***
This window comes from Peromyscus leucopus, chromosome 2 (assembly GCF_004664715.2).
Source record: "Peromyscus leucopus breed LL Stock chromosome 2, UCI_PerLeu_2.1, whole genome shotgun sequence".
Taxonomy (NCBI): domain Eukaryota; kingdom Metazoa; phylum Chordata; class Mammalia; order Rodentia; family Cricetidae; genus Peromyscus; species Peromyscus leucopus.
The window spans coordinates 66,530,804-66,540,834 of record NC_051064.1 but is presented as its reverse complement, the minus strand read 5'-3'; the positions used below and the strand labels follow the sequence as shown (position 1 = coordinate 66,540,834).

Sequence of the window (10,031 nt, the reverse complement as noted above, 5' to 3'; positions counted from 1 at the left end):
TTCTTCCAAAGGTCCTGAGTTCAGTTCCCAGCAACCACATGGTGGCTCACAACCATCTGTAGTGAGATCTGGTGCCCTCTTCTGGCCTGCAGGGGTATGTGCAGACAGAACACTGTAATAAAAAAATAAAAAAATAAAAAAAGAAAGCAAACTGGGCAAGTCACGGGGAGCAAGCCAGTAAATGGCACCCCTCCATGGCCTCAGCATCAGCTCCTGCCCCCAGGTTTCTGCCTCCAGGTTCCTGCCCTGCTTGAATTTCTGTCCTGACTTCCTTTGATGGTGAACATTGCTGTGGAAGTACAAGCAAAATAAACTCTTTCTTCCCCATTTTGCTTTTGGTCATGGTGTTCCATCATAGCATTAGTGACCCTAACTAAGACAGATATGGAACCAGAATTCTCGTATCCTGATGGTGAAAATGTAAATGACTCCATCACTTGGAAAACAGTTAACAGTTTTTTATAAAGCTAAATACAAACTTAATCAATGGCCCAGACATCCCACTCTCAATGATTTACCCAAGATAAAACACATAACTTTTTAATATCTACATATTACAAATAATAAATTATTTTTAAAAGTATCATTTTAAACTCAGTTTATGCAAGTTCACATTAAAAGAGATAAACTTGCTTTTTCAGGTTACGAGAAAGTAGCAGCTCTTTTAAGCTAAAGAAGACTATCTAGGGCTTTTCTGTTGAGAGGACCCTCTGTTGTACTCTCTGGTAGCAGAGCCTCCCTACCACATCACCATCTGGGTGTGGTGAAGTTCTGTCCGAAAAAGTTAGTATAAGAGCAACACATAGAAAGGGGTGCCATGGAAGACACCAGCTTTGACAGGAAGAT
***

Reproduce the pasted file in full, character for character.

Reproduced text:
This window comes from Peromyscus leucopus, chromosome 2 (assembly GCF_004664715.2).
Source record: "Peromyscus leucopus breed LL Stock chromosome 2, UCI_PerLeu_2.1, whole genome shotgun sequence".
Taxonomy (NCBI): domain Eukaryota; kingdom Metazoa; phylum Chordata; class Mammalia; order Rodentia; family Cricetidae; genus Peromyscus; species Peromyscus leucopus.
The window spans coordinates 66,530,804-66,540,834 of record NC_051064.1 but is presented as its reverse complement, the minus strand read 5'-3'; the positions used below and the strand labels follow the sequence as shown (position 1 = coordinate 66,540,834).

Sequence of the window (10,031 nt, the reverse complement as noted above, 5' to 3'; positions counted from 1 at the left end):
TTCTTCCAAAGGTCCTGAGTTCAGTTCCCAGCAACCACATGGTGGCTCACAACCATCTGTAGTGAGATCTGGTGCCCTCTTCTGGCCTGCAGGGGTATGTGCAGACAGAACACTGTAATAAAAAAATAAAAAAATAAAAAAAGAAAGCAAACTGGGCAAGTCACGGGGAGCAAGCCAGTAAATGGCACCCCTCCATGGCCTCAGCATCAGCTCCTGCCCCCAGGTTTCTGCCTCCAGGTTCCTGCCCTGCTTGAATTTCTGTCCTGACTTCCTTTGATGGTGAACATTGCTGTGGAAGTACAAGCAAAATAAACTCTTTCTTCCCCATTTTGCTTTTGGTCATGGTGTTCCATCATAGCATTAGTGACCCTAACTAAGACAGATATGGAACCAGAATTCTCGTATCCTGATGGTGAAAATGTAAATGACTCCATCACTTGGAAAACAGTTAACAGTTTTTTATAAAGCTAAATACAAACTTAATCAATGGCCCAGACATCCCACTCTCAATGATTTACCCAAGATAAAACACATAACTTTTTAATATCTACATATTACAAATAATAAATTATTTTTAAAAGTATCATTTTAAACTCAGTTTATGCAAGTTCACATTAAAAGAGATAAACTTGCTTTTTCAGGTTACGAGAAAGTAGCAGCTCTTTTAAGCTAAAGAAGACTATCTAGGGCTTTTCTGTTGAGAGGACCCTCTGTTGTACTCTCTGGTAGCAGAGCCTCCCTACCACATCACCATCTGGGTGTGGTGAAGTTCTGTCCGAAAAAGTTAGTATAAGAGCAACACATAGAAAGGGGTGCCATGGAAGACACCAGCTTTGACAGGAAGAT